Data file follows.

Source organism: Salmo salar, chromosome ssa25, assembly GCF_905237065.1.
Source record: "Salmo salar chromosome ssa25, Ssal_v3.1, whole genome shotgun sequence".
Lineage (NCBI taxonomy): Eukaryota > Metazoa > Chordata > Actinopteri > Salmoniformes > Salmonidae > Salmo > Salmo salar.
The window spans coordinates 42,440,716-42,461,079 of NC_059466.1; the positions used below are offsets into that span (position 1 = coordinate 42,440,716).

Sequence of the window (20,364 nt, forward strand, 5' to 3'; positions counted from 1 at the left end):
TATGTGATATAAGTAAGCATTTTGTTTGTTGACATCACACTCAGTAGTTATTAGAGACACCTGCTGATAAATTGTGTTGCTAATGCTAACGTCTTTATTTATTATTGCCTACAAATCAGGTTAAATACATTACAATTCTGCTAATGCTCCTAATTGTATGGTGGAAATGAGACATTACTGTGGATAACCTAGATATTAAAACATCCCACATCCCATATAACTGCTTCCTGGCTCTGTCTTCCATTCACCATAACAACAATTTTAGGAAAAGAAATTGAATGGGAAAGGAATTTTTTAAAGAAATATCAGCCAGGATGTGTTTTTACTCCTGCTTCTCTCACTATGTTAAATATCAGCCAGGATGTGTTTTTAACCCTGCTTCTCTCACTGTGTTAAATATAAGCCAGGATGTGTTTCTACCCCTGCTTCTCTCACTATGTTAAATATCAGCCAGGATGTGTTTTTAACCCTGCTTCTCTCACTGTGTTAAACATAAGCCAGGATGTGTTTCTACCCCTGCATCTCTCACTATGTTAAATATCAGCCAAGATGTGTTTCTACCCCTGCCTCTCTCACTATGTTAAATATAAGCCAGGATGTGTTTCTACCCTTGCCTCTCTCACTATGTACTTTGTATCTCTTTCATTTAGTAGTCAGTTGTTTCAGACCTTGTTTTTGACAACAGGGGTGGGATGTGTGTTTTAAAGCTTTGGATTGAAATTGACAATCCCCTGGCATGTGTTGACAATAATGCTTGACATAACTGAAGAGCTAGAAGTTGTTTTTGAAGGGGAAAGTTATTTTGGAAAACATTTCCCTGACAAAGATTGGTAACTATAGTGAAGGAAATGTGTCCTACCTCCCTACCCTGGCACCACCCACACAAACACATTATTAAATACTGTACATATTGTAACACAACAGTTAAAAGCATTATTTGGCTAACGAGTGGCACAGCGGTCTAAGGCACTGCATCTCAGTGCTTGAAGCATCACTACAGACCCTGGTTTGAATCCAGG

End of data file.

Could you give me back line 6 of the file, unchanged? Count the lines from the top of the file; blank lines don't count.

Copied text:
TATGTGATATAAGTAAGCATTTTGTTTGTTGACATCACACTCAGTAGTTATTAGAGACACCTGCTGATAAATTGTGTTGCTAATGCTAACGTCTTTATTTATTATTGCCTACAAATCAGGTTAAATACATTACAATTCTGCTAATGCTCCTAATTGTATGGTGGAAATGAGACATTACTGTGGATAACCTAGATATTAAAACATCCCACATCCCATATAACTGCTTCCTGGCTCTGTCTTCCATTCACCATAACAACAATTTTAGGAAAAGAAATTGAATGGGAAAGGAATTTTTTAAAGAAATATCAGCCAGGATGTGTTTTTACTCCTGCTTCTCTCACTATGTTAAATATCAGCCAGGATGTGTTTTTAACCCTGCTTCTCTCACTGTGTTAAATATAAGCCAGGATGTGTTTCTACCCCTGCTTCTCTCACTATGTTAAATATCAGCCAGGATGTGTTTTTAACCCTGCTTCTCTCACTGTGTTAAACATAAGCCAGGATGTGTTTCTACCCCTGCATCTCTCACTATGTTAAATATCAGCCAAGATGTGTTTCTACCCCTGCCTCTCTCACTATGTTAAATATAAGCCAGGATGTGTTTCTACCCTTGCCTCTCTCACTATGTACTTTGTATCTCTTTCATTTAGTAGTCAGTTGTTTCAGACCTTGTTTTTGACAACAGGGGTGGGATGTGTGTTTTAAAGCTTTGGATTGAAATTGACAATCCCCTGGCATGTGTTGACAATAATGCTTGACATAACTGAAGAGCTAGAAGTTGTTTTTGAAGGGGAAAGTTATTTTGGAAAACATTTCCCTGACAAAGATTGGTAACTATAGTGAAGGAAATGTGTCCTACCTCCCTACCCTGGCACCACCCACACAAACACATTATTAAATACTGTACATATTGTAACACAACAGTTAAAAGCATTATTTGGCTAACGAGTGGCACAGCGGTCTAAGGCACTGCATCTCAGTGCTTGAAGCATCACTACAGACCCTGGTTTGAATCCAGG